Gold prices have taken another step up the price ladder, along with silver prices and the stock market in general. Oil prices actually just hit $100 per barrel again. The cause for such price jumping? Ben Bernanke has announced an aggressive, open-ended QE3 scheme that will be buying $40 billion of mortgage-backed securities from banks every month until… well, they didn’t tell us how long. Probably a while.
He also informed us that the ZIRP — zero interest rate policy — is still to keep interest rates low and falling until mid-2015. That’s essentially another 3 years. That’s going to create insane amounts of malinvestment. In 50 years, they’ll be looking back to these days and they’ll be wondering if Ben Bernanke had a mushroom habit, because these actions are delusional at best.
What This Means
Some people have contacted me asking if this means we’ll see hyperinflation soon. The answer is absolutely not — not unless something else happens, like congress decides to print money without debt-creation to spend it, or something like that. You can read more about my thoughts on hyperinflation in America. It’s just not in the cards right now.
QE isn’t literally printing money and dumping it in the market. They’re essentially buying assets and sitting on them. This could be seen more as a kind of bailout — an asset swap in the favor of the banks.
New money is printed, but that new money isn’t going into the system in the same way as if the Fed was printing $40 billion and sending it out to Wal-Mart shoppers or something. Instead, the money basically just sits in bank reserves, and the impact there is relatively minimal, because the system is already awash with cash.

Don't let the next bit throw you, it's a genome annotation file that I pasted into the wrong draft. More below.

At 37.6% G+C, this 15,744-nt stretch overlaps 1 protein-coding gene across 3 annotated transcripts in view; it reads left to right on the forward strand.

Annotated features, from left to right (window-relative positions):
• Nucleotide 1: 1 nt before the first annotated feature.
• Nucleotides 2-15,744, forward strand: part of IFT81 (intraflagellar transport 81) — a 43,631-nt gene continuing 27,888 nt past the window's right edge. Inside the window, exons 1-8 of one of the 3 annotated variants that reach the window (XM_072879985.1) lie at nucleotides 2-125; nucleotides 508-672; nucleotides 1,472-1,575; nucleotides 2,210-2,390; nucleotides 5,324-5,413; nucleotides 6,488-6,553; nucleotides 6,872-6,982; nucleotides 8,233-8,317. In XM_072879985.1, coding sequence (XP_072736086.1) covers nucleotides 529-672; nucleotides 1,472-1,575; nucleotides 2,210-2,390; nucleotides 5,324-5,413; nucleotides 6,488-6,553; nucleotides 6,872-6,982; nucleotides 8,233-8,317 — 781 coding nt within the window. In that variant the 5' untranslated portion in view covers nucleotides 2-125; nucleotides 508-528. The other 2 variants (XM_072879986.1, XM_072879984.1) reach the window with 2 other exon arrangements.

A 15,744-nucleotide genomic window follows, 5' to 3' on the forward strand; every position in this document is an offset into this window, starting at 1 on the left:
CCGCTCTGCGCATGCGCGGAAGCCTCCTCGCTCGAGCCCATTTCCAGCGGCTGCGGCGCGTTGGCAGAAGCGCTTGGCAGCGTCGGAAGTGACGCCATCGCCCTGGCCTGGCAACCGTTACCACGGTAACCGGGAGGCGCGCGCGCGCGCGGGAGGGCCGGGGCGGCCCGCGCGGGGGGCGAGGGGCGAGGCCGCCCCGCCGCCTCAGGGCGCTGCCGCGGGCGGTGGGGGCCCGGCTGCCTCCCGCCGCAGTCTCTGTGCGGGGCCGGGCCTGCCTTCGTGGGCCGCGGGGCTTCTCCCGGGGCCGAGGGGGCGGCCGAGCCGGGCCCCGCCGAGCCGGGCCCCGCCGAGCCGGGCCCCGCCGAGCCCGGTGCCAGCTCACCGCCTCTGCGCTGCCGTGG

Unfortunately, a bank’s reserves aren’t necessarily an indication of how much lending they do. Their reserves can increase 10,000%, but that doesn’t mean their lending will. So there’s new money… sitting there. It might be eventually lent out, but never in a hyper-inflationary manner. There’s essentially no way current Federal Reserve policy could create hyperinflation – or even really high inflation.
Why Did Prices Jump?
Prices still jumped on different assets… why? A good portion of it was based on everyone expecting prices to jump. Speculation, expected inflation, and the inevitable rush into physical commodities pushed prices up… but then they dropped soon after, and the claims of hyperinflation simply never materialized.
The reason is that the QE regemin of the Federal Reserve essentially prints money and takes assets out of the market. It’s an asset swap. They essentially allow the banks to delete some assets and replace them with dollar assets. This is more of a bailout than an inflationary binge.
This is important to understand. The Federal Reserve is bailing out the banks while claiming it’s for the overall economy. Every time they do this, the overall impact to the economy is just a short-term expectations jump — very convenient two months away from an election — but it’s not fundamentally ”helping” anyone but the banks.
Because of this, it doesn’t change the fundamentals of gold or silver too much for the very long haul. If you were buying, then keep buying. The world faces massive monetary structural problems, and no one has any answers — no one, except for those calling for a return to a free-market gold standard.
I realize this is different than what most writings on QE3 are about, but that’s fine — it’s true, and the problem is that sometimes people are more likely to believe the more exciting news rather than the more boring news.
As for the economic impact to QE3, it’s just allowing the banks to get away with more bad choices, and is delaying the inevitable. Nothing is fixed. The economy won’t get better because of this. And I think the Fed is starting to realize this. For those of us who believe in financial security, this is a great time to buy more gold and silver for the long haul.
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